I know why the hummingbird in the front, “F,” has babies that seem so far behind in development. (see Hard-Working Single Mom's). The branch she has built her nest on is at the top of the plum tree and just the slightest breeze can make it bend dramatically. I believe her first brood tumbled out of the nest , at only a few days old, in one of our March storms. She must have immediately laid two more eggs.
I came to this conclusion after watching her try to keep her two new chicks in the nest during a few windy days. Her chicks were about 8 days from flying, too big to sit on, but there she was trying to sit on the smaller of the two. All through the day she hunkered down on the edge of the nest trying to help the chicks ride out tossing wind gusts. With each moment of calm she would dash off to find food. Sometimes, while she was gone, a gust of wind would carry the chicks to a near vertical position.
The next morning one of the chicks was gone. Sometime during the night, it had disappeared. We looked through the planter beneath the tree but could find nothing.
For the last few days, I have checked the lone chick daily. The weather has been cool, but the winds have abated. “F” stays close to her nest . She and I are counting the days until her precious chick can fly.
Then yesterday afternoon I came home and as I walked up the front steps I glanced up at the nest. It was torn apart and hanging in three pieces. What had happened?
I looked around under the tree. “F” appeared. The Allen’s hummingbird was frantic. I have come to know the rapid peeping sound these females make when they are distraught. (Predators and hummingbirds). This little bird had worked so hard to be a mother.
Inali, our 5 year-old black lab / golden retriever mix, was out front too. She frequently birds with me. She grew up following 4 chickens around and has an affinity for birds. Inali started sniffing the ground beneath the tree. There it was a tell tale sign–a large dropping from a good-sized bird. The nest had probably been raided by a crow, jay or even the raven.
I kept telling “F” how sorry I was. But Inali kept sniffing. She froze and stared into the twisted undergrowth of African daisies. She kept staring. I followed her gaze, and there, deep withing the tangle of rambling stems, sat the tiny hummingbird baby. Somehow, as the nest was torn apart it had tumbled out, landed unharmed, and now clung to a twig with tiny feet.
We had to save this baby. My mind raced. Could I feed it and keep it alive for the next few days as it got all of its feathers and learned to fly? Probably, but if I could get it back up in the tree, maybe “F” would finish the job she had set out to do. Only she could encourage the baby to leap into hovering flight. Only she could take it to the best places to find food in the neighborhood.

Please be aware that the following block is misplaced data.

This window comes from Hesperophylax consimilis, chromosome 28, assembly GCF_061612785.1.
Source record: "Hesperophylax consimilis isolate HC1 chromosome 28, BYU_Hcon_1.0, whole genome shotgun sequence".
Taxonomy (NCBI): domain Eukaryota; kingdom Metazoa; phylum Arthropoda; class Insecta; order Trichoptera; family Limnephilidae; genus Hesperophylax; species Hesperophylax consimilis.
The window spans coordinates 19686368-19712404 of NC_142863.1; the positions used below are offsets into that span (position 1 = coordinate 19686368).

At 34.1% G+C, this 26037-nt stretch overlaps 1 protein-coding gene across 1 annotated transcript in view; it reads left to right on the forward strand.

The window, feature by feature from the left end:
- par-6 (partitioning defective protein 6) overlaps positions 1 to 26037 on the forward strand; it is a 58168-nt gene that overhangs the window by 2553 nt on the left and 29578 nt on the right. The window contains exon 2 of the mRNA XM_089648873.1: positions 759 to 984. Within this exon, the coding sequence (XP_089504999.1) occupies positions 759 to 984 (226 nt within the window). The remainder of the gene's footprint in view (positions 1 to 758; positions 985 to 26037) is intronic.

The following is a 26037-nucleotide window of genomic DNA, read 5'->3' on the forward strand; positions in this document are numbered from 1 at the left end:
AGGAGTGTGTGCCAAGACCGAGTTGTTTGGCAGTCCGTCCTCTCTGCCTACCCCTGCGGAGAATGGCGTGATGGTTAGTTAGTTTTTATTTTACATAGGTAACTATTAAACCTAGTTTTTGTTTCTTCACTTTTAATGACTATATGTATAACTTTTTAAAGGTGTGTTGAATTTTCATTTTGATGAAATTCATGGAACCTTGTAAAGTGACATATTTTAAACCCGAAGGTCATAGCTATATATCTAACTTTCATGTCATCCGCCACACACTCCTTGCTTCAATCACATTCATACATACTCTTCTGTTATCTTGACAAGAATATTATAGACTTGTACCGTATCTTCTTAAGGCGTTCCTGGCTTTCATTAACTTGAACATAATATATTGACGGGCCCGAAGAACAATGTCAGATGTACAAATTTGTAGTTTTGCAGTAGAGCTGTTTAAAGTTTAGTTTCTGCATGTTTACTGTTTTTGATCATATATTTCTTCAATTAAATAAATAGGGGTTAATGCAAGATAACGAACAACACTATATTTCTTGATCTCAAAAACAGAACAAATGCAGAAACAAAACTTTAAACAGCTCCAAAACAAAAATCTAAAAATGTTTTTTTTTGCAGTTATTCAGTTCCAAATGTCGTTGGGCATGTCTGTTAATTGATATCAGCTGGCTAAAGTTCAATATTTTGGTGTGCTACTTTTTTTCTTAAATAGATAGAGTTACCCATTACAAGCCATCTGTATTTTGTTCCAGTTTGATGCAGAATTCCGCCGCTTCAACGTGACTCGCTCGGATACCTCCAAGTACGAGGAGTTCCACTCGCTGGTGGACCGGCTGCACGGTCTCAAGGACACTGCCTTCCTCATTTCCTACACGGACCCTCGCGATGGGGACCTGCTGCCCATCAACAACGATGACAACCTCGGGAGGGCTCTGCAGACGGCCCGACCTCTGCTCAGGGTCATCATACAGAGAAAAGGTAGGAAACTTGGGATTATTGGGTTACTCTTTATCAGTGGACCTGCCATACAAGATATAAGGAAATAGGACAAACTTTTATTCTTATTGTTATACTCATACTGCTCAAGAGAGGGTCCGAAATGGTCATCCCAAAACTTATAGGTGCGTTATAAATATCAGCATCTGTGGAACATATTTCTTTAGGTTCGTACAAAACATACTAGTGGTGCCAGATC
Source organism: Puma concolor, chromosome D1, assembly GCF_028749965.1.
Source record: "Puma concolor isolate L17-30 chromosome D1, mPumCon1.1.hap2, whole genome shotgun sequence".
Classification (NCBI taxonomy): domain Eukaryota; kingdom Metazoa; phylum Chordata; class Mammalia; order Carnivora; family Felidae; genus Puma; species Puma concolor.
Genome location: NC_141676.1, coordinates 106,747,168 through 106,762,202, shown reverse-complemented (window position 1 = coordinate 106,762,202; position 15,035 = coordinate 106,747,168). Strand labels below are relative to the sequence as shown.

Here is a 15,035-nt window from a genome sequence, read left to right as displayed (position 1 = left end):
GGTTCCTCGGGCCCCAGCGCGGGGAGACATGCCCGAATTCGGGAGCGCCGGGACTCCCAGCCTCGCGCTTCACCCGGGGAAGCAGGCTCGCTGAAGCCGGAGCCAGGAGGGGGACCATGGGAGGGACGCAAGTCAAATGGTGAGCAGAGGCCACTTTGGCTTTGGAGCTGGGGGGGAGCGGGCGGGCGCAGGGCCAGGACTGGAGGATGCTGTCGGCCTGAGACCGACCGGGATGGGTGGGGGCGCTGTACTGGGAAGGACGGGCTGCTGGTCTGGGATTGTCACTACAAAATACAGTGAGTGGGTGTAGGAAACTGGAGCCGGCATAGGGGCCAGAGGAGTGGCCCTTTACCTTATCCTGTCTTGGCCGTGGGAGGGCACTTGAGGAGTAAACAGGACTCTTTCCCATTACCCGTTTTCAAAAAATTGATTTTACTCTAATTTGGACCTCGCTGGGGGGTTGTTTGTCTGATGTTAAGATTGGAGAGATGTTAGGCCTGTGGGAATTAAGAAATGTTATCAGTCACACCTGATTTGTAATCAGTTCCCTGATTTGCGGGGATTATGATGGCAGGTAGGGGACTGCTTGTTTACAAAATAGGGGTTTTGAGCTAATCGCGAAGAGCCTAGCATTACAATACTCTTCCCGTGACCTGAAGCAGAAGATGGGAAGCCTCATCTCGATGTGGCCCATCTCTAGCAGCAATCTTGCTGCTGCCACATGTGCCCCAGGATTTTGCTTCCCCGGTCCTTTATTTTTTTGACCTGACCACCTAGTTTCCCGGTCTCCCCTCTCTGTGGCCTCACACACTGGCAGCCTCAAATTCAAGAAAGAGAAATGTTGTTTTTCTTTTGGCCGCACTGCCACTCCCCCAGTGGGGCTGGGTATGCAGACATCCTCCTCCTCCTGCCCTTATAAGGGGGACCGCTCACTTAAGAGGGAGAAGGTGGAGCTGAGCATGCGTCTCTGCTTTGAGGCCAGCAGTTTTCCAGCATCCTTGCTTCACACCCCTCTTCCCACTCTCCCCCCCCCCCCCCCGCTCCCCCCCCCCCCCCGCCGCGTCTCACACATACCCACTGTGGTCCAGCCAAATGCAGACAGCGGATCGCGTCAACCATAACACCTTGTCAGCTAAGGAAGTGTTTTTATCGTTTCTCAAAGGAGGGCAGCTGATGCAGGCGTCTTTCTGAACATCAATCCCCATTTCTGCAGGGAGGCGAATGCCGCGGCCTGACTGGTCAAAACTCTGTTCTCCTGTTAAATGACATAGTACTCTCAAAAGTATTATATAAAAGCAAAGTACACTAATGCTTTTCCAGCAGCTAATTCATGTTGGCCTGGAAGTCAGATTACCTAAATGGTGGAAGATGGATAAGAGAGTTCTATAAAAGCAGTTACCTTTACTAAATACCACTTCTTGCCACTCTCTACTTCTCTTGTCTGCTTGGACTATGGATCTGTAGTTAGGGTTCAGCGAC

I had to get this little one back up into some kind of nest in the tree. I carefully scooped it up in my hands and took it into the house. I tossed a towel in the fruit bowl and placed the chick there. A nest. How to make a nest?
I grabbed a small plastic cup that had held take-out salsa, cut it down, gathered dog hair and nesting wool to make a cozy inside and then taped it securely in the tree. I chose a lower branch, closer to the trunk. No more worrying about the wind. Then I set the baby in the manmade nest and told it to call for its mother. Everything happened in less than 10 minutes.
Inali and I retired to the house and watched from the window. We could hear thin squeaky chirps. “F” called for her baby. She checked high in the tree. She searched the ground near where it had been. She stopped. She called. There was an answer. Then I watched her triangulate, getting closer and closer, until she found the little one. My nest didn’t offer a convenient place for her to sit and feed her tired and frightened offspring, so “F” walked sideways down a twig and then turned over her shoulder to feed the hungry chick. Mother and baby were reunited.
Inali and I sat on the porch watching “F” chase off other hummingbirds and then returning to feed her chick. Then “F” came over to us and hovered a few feet away looking right at us. I could feel her gratitude. Together the three of us had saved her baby.
The chick doesn’t really like my nest. It prefers sitting on the edge. Last night was going to dip into the low 40s. Afraid that it would be too cold without the comfort of a real nest, especially after its traumatic day, I scooped it up last night after dark. It slept soundly in a plastic container cushioned with paper towels. At 5:20 AM, before the sun came up, I put it back in the makeshift nest. “F” is feeding it again this morning. The baby is stretching its wings and fluttering.
This baby hummingbird has three mothers–its natural mother, me and a big black dog that saved its life.